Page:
I didn’t fucking say that. The cause of injury can be considered illegal, and it may result in a criminal prosecution regardless of consent, but you’ll notice a common thread in every case that you look at here: in the vast majority of them, the person who is alleged to have given the consent in the first place is the person reporting the alleged crime after the fact. There are very few situations where the state is taking it on themselves to come into your bedroom, toss you in cuffs, take you out of cuffs the moment they realize that’s your thing and put you in zipties, and hauling you both off to the county jail to await trial. Believe it or not, prosecutors are aware a jury is unlikely to convict a person when their partner sits on the stand and says “I was enjoying this shit right up until the motherfucking cops came in” so long as it doesn’t set a dangerous precedent.
However when you have a person that shows up with bruises and shit and says you did things they didn’t fucking consent to, the risk of prosecution goes right the fuck up and, in those cases, it doesn’t appear to fucking matter how much consent there was in the first goddamn place because the law right now is coming down against you being able to legally smack your spouse during sex.
Are you getting the difference between the two? One looks fucking ridiculous, the other appears to have a real goddamn victim.
So…I mean, What Do We Do?
Shit man, what do I look like, a goddamn guru on bondage porn? I mean, I may be, you motherfuckers don’t know what I’m into, but…here’s the few general tips I can give, and do with them what you will:
- The more fucking extreme the harm is, the more likely a prosecution will result if you get caught. Don’t leave permanent fucking marks.
- The more fucking public the harm is, the more fucking likely it is you’ll be in a situation where you’ll be found and arrested. Don’t fuck in public.
- The less of a loving and healthy, and trusting, relationship you have with your partner, the more likely it is they’re going to report you and thus you will be fucking prosecuted.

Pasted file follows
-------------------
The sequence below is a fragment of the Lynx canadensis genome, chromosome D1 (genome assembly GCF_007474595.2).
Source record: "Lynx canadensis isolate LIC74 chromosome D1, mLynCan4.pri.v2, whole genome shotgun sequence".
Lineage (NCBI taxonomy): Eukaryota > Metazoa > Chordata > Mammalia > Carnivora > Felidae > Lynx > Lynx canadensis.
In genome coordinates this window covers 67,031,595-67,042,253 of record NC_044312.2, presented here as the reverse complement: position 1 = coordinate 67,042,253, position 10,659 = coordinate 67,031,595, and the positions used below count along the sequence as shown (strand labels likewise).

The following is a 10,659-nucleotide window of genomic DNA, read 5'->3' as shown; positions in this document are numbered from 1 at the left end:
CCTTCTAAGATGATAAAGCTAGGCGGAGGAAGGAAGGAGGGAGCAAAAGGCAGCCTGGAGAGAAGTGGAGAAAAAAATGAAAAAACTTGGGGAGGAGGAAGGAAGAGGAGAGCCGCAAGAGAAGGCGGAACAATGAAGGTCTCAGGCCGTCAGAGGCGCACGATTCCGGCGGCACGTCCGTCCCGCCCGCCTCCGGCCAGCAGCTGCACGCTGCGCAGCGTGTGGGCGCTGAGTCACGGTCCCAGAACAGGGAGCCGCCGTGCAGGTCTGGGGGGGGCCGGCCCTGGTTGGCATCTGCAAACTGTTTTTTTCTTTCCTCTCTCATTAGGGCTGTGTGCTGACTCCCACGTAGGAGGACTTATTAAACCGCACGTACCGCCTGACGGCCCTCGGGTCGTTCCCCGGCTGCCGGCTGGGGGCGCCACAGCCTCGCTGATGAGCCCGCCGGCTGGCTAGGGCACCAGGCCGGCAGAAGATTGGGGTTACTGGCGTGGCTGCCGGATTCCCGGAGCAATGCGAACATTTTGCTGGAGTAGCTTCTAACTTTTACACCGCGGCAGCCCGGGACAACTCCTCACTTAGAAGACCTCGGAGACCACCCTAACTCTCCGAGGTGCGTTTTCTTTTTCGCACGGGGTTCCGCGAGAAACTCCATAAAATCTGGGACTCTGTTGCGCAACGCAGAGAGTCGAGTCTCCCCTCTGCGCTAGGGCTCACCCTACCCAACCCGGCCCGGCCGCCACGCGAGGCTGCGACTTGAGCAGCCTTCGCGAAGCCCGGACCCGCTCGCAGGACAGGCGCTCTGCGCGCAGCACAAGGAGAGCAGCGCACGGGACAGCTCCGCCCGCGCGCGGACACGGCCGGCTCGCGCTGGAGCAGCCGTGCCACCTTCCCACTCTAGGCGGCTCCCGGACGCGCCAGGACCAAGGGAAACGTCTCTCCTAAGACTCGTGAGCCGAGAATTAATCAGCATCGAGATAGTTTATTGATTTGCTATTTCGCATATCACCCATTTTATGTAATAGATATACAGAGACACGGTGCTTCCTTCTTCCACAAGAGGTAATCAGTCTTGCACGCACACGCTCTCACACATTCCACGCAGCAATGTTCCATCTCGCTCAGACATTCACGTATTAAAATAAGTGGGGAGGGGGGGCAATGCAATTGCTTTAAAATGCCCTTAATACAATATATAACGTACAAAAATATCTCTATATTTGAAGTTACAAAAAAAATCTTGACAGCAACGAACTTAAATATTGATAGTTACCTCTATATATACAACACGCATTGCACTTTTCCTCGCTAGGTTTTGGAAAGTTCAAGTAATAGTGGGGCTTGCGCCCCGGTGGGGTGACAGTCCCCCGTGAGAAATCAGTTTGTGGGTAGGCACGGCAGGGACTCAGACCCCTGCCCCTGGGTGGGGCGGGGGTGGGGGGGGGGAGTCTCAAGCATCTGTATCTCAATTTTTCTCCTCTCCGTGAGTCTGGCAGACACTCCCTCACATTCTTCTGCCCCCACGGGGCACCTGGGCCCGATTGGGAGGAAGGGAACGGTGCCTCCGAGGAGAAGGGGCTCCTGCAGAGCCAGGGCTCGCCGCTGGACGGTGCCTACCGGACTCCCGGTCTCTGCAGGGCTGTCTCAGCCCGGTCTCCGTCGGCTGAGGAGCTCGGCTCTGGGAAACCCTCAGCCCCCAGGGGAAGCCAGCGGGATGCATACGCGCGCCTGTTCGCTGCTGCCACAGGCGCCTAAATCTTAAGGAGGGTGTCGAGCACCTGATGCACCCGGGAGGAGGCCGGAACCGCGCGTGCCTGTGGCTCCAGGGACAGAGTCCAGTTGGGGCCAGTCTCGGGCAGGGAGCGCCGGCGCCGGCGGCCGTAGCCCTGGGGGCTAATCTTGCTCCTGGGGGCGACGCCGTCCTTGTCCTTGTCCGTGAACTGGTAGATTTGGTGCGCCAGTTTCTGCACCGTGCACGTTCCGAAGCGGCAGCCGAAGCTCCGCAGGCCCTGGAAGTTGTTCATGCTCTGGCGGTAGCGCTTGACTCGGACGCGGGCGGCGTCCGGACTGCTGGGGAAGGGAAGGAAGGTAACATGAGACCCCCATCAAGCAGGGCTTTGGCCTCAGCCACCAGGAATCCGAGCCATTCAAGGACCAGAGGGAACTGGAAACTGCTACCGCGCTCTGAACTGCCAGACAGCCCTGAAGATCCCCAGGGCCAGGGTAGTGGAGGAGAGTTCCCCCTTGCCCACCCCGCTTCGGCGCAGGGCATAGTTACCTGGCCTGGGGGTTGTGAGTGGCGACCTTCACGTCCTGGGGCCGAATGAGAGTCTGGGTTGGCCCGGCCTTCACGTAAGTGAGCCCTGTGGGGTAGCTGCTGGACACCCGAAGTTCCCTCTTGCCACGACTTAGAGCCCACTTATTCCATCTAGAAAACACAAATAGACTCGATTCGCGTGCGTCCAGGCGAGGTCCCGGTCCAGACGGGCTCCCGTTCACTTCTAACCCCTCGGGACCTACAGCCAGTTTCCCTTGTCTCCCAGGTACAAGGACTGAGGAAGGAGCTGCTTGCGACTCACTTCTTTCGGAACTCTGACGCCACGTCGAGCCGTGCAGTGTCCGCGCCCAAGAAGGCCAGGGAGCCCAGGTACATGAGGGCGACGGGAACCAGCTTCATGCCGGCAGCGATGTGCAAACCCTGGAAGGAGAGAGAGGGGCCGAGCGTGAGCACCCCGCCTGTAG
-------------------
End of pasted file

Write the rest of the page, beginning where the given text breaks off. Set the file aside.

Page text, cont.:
- The less planning you do, the more likely your partner will report you.
Wait, “Planning?” Yeah. Yeah assholes. Plan this shit. Here’s the deal, you need to be sitting down with your partner and outlining what is and isn’t fucking okay, having words or phrases that they can use to withdraw consent, and then fucking listening to them, because if you piss off the sub or make them feel violated because you’re a goddamn power-tripping asshole, you’ll eventually get reported for this shit and dragged in front of a court, as every goddamn case I looked at pretty much fucking proves.
ALSO, remember that your partner can stop this shit at any goddamn time. Consent at the fucking beginning is not fucking consent throughout. Ignore them at your own goddamn peril.
Oh, and while we’re on the issue of consent…
Even if it does matter, it can be invalid.
I talked about how consent and BDSM is still up in the air legally, but even if you find a judge and jury willing to listen to and consider the defense, let me be clear there are certain fucking situations where it doesn’t fucking matter at all, based on subsection 3 of that MPC section we reviewed earlier:
(3) Ineffective Consent. Unless otherwise provided by the Code or by the law defining the offense, assent does not constitute consent if:
(a) it is given by a person who is legally incompetent to authorize the conduct charged to constitute the offense; or
(b) it is given by a person who by reason of youth, mental disease or defect or intoxication is manifestly unable or known by the actor to be unable to make a reasonable judgment as to the nature or harmfulness of the conduct charged to constitute the offense; or
(c) it is given by a person whose improvident consent is sought to be prevented by the law defining the offense; or
(d) it is induced by force, duress or deception of a kind sought to be prevented by the law defining the offense.
Pay special fucking attention to (b) and (d) on this. Why? Well, look, I’m not going to dance around the goddamn mulberry bush here: we all fucking know there are people in the BDSM community who are heavily fucking into “playing” while under the influence. You can very easily find yourself on the wrong side of a consent argument by doing so, because they could be determined to be so gone they can’t consent.
Also, yeah, consent under (d)…I mean, that one’s kind of fucking self-explanatory, isn’t it?
Alright you lovely little kinksters, I’m out of here until next month. Next week is Furry Friday, where I’m talking about the law surrounding convention hotel rooms. Until then, clench those cheeks tight for your lawyer daddy.